If an elderly person isfraudulently inducedinto signing a Power of Attorney, is it valid?

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If an elderly person isfraudulently inducedinto signing a Power of Attorney, is it valid?

I have an elder aunt who recently had a debilitating stroke. Prior to the stroke, my aunt lived independently and her mind and memory were intact. She lived in a senior community in which she rented an apartment. A cousin of mine is on the board of this community and helped my aunt obtain this apartment. However, my aunt hated it and complained about it every day. Mostly because her apartment cost more and she is on a fixed income and it hadn’t seen upgrades in decades nor was it energy efficient. Prior to the stroke, this cousin informed my aunt that this senior community required each resident to maintain a POA for property and health care. At the time of the stroke, I was surprised that my aunt had signed anything. She was a habitual procrastinator and pinched her pennies consistently. In fact, this cousin informed me that she had lied to my aunt to get her to sign the POA papers by telling her, “That it is the law”. Prior to the stroke my cousin made the appointment to the attorney’s office, drove my aunt to the attorney’s office, and somehow become POA for both health care and property. My aunt never paid for these services because my cousin took “care of this”. After research, I found no by-law in this senior community, or local or state laws, which mandate a senior citizen to have a POA (although I would agree it is preferable). My aunt would never have signed these papers if she knew.My cousin cannot and could not maintain impartiality when it came time to dispose of my aunt’s possessions. “Due to safety concerns” this cousin refused to provide the extra key (which we knew she had possession of) for myself, my sibling, or my father and mother. When we were finally granted some access my cousin advised us to “leave the door unlocked” (safety?) Now she withholds timely medical information from the immediate family and has already violated my aunt’s health care directive by artificially keeping her alive. If I pursue next steps to remove this cousin from POA, what am I looking at in terms of proof and what is my probability of prevailing?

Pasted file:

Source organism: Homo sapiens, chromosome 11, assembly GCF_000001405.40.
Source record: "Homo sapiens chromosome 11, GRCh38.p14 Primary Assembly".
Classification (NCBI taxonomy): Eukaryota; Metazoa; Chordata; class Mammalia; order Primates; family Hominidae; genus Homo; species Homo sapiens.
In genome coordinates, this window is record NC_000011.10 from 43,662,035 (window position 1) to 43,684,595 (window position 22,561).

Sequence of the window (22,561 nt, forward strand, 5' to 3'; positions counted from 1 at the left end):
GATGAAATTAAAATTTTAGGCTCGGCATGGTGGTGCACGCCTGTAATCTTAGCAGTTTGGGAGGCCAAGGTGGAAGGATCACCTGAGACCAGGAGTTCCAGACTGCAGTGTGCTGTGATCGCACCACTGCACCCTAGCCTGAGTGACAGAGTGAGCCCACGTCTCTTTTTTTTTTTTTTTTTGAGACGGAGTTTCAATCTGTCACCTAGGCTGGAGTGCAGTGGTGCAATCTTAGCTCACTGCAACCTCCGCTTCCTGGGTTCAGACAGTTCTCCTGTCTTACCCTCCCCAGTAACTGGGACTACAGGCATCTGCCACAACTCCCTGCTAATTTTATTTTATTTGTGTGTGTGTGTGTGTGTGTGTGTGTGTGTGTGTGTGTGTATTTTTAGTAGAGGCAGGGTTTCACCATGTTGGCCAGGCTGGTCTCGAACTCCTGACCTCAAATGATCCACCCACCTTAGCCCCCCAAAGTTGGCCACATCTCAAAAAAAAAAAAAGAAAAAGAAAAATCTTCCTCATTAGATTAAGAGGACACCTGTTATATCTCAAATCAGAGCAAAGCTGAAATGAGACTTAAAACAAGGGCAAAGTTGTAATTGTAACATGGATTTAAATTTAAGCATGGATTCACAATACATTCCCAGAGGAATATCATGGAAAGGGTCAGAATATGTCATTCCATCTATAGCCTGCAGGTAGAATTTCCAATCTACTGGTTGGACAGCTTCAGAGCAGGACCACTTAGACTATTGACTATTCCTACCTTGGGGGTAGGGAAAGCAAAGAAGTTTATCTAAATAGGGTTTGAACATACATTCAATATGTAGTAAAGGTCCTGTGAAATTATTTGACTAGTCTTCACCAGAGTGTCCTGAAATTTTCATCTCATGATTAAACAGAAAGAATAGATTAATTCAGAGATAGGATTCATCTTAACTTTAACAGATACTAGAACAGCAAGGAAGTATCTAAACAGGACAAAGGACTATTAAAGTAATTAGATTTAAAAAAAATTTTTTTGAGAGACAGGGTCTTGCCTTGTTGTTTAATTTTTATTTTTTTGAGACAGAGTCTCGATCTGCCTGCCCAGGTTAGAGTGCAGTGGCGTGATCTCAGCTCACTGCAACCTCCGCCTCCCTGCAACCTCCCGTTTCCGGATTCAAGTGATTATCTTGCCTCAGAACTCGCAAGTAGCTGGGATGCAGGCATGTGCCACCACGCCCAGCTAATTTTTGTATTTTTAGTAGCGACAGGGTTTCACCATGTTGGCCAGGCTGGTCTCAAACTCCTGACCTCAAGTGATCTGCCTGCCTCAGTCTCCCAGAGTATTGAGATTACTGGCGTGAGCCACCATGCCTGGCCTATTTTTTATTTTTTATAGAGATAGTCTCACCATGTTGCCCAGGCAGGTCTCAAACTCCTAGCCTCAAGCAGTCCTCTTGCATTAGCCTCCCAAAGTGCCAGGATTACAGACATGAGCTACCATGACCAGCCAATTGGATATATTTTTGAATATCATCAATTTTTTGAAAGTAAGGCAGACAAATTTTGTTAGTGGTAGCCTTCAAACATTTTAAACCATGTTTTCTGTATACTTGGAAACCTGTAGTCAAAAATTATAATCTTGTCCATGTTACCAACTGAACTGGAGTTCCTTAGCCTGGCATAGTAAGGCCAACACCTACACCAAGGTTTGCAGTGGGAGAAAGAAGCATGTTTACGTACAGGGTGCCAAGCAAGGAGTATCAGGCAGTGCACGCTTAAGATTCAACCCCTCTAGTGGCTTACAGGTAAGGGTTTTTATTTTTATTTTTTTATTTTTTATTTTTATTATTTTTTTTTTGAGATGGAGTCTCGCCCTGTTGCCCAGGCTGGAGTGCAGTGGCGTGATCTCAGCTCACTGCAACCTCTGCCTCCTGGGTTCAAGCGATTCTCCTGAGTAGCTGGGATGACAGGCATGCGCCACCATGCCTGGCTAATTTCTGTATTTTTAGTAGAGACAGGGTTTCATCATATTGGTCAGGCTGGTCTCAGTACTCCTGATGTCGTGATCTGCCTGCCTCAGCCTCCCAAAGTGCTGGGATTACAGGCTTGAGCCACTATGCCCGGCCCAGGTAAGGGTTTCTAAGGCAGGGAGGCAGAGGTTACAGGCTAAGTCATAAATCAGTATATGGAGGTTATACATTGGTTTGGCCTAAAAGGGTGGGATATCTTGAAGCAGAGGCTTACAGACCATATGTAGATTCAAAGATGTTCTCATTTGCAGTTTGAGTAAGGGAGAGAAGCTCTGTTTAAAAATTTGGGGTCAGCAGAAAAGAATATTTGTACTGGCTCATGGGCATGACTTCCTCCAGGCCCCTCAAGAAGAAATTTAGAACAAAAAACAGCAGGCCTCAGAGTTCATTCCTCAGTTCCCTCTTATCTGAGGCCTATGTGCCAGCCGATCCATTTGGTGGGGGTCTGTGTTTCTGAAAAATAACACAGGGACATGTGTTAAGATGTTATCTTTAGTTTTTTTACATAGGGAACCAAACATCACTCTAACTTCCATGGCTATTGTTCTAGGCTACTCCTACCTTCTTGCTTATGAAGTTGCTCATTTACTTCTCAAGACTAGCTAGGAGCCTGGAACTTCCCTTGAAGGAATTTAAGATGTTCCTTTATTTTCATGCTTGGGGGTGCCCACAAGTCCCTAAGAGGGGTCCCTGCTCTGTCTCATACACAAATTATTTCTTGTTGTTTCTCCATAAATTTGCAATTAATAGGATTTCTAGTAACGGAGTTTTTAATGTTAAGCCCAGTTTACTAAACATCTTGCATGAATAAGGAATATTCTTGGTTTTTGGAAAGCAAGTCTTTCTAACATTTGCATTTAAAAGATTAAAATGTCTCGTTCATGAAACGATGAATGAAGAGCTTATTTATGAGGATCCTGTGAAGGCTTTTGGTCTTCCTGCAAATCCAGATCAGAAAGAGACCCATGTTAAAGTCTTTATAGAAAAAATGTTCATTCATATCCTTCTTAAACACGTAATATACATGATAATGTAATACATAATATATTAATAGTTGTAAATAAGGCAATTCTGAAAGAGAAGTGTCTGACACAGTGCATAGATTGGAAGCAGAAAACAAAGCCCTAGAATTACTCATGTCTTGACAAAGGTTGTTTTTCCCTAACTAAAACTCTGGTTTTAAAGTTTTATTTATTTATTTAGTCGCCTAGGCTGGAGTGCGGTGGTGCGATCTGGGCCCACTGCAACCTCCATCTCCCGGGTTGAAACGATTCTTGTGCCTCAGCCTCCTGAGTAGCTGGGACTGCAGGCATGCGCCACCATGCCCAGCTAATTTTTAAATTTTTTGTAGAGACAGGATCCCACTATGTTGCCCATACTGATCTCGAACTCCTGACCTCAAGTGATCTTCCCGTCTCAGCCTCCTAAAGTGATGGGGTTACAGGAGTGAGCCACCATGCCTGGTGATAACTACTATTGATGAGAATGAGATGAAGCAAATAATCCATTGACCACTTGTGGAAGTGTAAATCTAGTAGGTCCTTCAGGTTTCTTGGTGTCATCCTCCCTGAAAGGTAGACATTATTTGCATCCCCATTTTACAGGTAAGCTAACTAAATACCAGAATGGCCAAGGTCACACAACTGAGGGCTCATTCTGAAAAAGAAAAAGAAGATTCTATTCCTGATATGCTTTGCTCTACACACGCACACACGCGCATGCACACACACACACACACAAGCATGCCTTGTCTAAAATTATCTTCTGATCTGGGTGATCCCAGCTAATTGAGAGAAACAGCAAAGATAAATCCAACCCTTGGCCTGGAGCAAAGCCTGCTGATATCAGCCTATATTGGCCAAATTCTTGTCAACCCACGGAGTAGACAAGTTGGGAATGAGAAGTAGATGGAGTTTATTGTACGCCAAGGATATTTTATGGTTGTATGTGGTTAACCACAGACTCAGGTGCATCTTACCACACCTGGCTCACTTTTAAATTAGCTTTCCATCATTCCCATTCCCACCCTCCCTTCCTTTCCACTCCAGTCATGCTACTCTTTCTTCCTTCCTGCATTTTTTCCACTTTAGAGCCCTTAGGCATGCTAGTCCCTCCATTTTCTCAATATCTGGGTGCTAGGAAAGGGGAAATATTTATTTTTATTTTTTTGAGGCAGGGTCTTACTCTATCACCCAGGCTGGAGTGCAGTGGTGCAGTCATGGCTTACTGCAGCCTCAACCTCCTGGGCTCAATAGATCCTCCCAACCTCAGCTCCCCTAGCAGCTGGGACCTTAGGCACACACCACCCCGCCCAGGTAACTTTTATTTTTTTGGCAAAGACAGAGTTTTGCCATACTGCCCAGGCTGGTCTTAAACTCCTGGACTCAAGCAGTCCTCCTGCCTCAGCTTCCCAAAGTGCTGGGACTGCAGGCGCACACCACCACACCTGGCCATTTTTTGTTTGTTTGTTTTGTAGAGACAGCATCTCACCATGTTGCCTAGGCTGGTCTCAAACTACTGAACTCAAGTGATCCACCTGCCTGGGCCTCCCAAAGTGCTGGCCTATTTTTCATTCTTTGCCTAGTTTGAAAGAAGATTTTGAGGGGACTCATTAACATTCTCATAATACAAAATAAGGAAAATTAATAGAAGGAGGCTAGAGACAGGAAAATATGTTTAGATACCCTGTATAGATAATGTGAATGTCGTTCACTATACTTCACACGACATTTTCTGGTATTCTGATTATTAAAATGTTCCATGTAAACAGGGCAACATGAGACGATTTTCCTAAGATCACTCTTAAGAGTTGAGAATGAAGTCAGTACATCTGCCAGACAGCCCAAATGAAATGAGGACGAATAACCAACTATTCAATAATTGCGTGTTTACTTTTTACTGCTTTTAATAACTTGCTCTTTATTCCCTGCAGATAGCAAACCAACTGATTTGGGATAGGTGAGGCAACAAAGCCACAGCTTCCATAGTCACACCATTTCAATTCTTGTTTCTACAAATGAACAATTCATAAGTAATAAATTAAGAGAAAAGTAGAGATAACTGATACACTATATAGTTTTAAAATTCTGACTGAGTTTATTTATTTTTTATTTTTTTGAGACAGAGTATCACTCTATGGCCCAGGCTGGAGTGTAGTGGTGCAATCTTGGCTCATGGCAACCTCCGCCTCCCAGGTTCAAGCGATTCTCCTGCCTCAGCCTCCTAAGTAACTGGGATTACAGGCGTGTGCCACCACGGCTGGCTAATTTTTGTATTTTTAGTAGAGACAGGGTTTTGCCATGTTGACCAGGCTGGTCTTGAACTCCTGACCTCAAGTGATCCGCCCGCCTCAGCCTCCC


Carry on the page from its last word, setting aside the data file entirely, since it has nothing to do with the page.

Asked on January 30, 2011 under Estate Planning, Illinois

Answers:

S.L,. Member, California Bar / FreeAdvice Contributing Attorney

Answered 10 years ago | Contributor

A lawsuit on your aunt's behalf could be filed against the cousin for fraud.  Fraud is the misrepresentation of a material fact made with knowledge of its falsity and with the intent to induce reliance on which your aunt justifiably relied to her detriment.   Fraud will invalidate the documents your aunt signed. 

Evidence of your aunt being subjected to undue influence in order to obtain her signature on the documents would support the claim of fraud. 

Although it is not possible to predict the outcome of a case, evidence of fraud supported by undue influence on your aunt, will increase your likelihood of prevailing in the lawsuit.   


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